By Bruce Fuller, Opinion Contributor/NNPA/ESSA
Bruce Fuller, a sociologist at the University of California, Berkeley, works on how schools and civic activists push to advance pluralistic communities. He is a regular opinion contributor to edweek.org where he trades views with Lance Izumi, on the other side of the political aisle.
This blossoming spring of teacher uprisings—marching on state capitols, winning hefty pay raises—cheers any citizen who knows that robust societies depend on vibrant schools.
But arid summers may await the nation’s educators, as the Trump-tweaked U.S. Supreme Court seems ready to eviscerate these same teacher associations who battle each day for better schools.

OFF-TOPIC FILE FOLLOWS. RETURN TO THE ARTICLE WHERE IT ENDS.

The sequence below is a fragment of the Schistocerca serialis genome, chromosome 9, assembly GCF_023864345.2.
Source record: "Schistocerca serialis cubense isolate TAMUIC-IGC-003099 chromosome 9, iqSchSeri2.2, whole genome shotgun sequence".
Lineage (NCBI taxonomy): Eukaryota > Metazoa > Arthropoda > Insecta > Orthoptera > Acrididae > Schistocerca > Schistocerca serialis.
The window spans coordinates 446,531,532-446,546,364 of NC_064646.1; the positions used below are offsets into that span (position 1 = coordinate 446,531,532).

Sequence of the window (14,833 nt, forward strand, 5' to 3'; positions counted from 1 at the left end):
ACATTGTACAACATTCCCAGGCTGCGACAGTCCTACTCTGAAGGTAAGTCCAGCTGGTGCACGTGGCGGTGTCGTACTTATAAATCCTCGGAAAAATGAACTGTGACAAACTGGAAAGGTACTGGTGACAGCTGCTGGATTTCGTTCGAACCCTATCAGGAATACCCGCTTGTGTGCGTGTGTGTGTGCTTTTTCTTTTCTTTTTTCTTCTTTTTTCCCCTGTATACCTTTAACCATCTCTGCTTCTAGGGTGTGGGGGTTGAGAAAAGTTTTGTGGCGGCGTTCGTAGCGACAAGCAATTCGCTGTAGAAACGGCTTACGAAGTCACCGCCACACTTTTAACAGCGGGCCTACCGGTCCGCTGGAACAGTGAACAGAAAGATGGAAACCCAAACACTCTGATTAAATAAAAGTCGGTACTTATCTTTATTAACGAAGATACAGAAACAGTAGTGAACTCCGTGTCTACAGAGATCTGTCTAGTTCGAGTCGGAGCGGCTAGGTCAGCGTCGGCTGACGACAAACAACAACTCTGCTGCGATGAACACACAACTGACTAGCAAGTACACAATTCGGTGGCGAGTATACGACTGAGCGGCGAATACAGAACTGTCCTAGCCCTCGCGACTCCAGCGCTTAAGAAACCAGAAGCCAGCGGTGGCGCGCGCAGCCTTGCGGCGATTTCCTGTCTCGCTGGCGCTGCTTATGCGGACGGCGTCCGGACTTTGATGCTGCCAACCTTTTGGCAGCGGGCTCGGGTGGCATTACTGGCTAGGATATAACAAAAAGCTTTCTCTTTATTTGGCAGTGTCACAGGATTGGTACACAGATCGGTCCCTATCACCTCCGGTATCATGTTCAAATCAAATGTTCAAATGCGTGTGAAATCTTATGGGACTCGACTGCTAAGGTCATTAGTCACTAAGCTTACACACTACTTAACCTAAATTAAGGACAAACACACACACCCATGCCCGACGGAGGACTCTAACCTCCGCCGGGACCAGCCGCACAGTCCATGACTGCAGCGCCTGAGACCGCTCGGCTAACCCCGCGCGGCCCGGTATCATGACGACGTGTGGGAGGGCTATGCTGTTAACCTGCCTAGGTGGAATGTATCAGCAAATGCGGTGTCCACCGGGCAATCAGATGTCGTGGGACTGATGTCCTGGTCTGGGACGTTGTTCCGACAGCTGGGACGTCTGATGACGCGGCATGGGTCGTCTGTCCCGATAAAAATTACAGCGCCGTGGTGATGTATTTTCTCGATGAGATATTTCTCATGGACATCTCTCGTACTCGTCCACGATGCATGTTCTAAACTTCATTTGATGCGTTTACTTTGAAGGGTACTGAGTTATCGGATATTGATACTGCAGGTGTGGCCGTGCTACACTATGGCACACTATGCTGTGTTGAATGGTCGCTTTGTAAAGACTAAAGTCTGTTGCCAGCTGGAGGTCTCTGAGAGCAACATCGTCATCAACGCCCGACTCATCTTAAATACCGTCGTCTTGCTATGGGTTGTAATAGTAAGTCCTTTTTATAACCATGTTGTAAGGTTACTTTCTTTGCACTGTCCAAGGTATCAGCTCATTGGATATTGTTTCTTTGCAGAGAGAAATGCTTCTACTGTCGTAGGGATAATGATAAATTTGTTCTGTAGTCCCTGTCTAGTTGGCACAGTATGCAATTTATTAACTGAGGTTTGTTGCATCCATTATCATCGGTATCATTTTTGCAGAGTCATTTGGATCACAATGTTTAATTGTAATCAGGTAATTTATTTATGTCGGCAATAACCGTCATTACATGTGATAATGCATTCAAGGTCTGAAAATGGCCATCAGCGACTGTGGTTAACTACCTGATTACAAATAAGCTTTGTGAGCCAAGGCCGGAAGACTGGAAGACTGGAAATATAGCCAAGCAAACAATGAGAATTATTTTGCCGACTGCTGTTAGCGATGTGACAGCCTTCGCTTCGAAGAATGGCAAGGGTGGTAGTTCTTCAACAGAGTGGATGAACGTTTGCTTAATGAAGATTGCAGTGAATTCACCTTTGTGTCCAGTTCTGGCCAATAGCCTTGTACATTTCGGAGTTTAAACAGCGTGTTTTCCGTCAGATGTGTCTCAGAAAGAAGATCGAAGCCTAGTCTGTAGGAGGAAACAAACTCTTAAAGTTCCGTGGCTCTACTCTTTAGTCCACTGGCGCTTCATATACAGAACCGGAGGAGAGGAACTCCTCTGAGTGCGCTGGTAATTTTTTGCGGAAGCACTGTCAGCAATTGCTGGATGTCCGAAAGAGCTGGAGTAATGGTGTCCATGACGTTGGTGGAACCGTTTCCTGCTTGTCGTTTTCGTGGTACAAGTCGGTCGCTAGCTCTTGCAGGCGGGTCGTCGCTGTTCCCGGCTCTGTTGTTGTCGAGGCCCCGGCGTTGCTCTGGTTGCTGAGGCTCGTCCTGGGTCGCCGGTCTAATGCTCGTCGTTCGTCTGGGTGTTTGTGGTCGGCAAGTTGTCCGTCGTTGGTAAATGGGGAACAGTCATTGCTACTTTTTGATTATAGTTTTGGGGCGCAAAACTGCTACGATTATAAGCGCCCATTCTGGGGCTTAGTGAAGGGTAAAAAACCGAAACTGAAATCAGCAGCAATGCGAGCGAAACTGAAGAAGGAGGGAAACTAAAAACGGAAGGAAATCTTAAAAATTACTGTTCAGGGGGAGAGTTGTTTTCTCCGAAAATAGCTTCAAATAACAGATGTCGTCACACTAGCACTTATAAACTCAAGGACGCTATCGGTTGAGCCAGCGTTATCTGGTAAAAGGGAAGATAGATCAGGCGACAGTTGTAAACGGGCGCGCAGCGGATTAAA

While hearing oral arguments in the Janus v. American Federation of State, County, and Municipal Employees Council 31 case in February, justices voiced skepticism over compulsory union dues, the life blood of local associations that mobilize the nation’s 3.2 million teachers.
Still, it’s the wildcat strikes moving across the nation—ignited mostly by young and passionate teachers—that may reshape the future of labor unions…